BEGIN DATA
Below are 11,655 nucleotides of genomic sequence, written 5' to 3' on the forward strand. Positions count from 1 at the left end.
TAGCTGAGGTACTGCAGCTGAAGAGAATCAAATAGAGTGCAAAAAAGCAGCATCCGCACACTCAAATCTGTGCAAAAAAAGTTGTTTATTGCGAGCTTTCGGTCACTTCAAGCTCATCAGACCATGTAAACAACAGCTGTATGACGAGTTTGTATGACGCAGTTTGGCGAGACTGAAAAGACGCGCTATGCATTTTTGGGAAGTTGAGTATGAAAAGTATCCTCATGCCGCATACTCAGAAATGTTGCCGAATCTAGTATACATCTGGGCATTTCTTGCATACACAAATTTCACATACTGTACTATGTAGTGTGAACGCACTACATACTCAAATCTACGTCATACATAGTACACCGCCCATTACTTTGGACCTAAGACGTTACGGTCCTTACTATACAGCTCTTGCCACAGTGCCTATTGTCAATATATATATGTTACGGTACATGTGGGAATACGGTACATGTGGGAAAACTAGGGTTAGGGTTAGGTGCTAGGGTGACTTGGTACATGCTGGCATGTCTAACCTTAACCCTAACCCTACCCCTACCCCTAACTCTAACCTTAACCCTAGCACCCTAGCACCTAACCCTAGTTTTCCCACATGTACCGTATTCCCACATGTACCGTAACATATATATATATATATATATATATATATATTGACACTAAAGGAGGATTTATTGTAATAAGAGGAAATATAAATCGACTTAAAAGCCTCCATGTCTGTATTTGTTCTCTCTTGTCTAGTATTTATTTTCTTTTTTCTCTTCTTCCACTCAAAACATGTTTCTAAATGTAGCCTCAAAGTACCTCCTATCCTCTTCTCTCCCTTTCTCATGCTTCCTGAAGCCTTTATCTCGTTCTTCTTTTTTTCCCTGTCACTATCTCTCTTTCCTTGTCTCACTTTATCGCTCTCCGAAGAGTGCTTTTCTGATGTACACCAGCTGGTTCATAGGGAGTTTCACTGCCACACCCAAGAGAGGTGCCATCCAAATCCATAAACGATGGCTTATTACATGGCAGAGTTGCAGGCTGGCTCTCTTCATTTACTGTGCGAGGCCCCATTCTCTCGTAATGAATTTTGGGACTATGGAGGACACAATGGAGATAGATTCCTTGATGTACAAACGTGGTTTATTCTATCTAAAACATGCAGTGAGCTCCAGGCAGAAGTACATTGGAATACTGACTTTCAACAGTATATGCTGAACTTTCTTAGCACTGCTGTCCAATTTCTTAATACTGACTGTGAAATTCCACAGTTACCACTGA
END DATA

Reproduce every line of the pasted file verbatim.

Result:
Below are 11,655 nucleotides of genomic sequence, written 5' to 3' on the forward strand. Positions count from 1 at the left end.
TAGCTGAGGTACTGCAGCTGAAGAGAATCAAATAGAGTGCAAAAAAGCAGCATCCGCACACTCAAATCTGTGCAAAAAAAGTTGTTTATTGCGAGCTTTCGGTCACTTCAAGCTCATCAGACCATGTAAACAACAGCTGTATGACGAGTTTGTATGACGCAGTTTGGCGAGACTGAAAAGACGCGCTATGCATTTTTGGGAAGTTGAGTATGAAAAGTATCCTCATGCCGCATACTCAGAAATGTTGCCGAATCTAGTATACATCTGGGCATTTCTTGCATACACAAATTTCACATACTGTACTATGTAGTGTGAACGCACTACATACTCAAATCTACGTCATACATAGTACACCGCCCATTACTTTGGACCTAAGACGTTACGGTCCTTACTATACAGCTCTTGCCACAGTGCCTATTGTCAATATATATATGTTACGGTACATGTGGGAATACGGTACATGTGGGAAAACTAGGGTTAGGGTTAGGTGCTAGGGTGACTTGGTACATGCTGGCATGTCTAACCTTAACCCTAACCCTACCCCTACCCCTAACTCTAACCTTAACCCTAGCACCCTAGCACCTAACCCTAGTTTTCCCACATGTACCGTATTCCCACATGTACCGTAACATATATATATATATATATATATATATATATTGACACTAAAGGAGGATTTATTGTAATAAGAGGAAATATAAATCGACTTAAAAGCCTCCATGTCTGTATTTGTTCTCTCTTGTCTAGTATTTATTTTCTTTTTTCTCTTCTTCCACTCAAAACATGTTTCTAAATGTAGCCTCAAAGTACCTCCTATCCTCTTCTCTCCCTTTCTCATGCTTCCTGAAGCCTTTATCTCGTTCTTCTTTTTTTCCCTGTCACTATCTCTCTTTCCTTGTCTCACTTTATCGCTCTCCGAAGAGTGCTTTTCTGATGTACACCAGCTGGTTCATAGGGAGTTTCACTGCCACACCCAAGAGAGGTGCCATCCAAATCCATAAACGATGGCTTATTACATGGCAGAGTTGCAGGCTGGCTCTCTTCATTTACTGTGCGAGGCCCCATTCTCTCGTAATGAATTTTGGGACTATGGAGGACACAATGGAGATAGATTCCTTGATGTACAAACGTGGTTTATTCTATCTAAAACATGCAGTGAGCTCCAGGCAGAAGTACATTGGAATACTGACTTTCAACAGTATATGCTGAACTTTCTTAGCACTGCTGTCCAATTTCTTAATACTGACTGTGAAATTCCACAGTTACCACTGA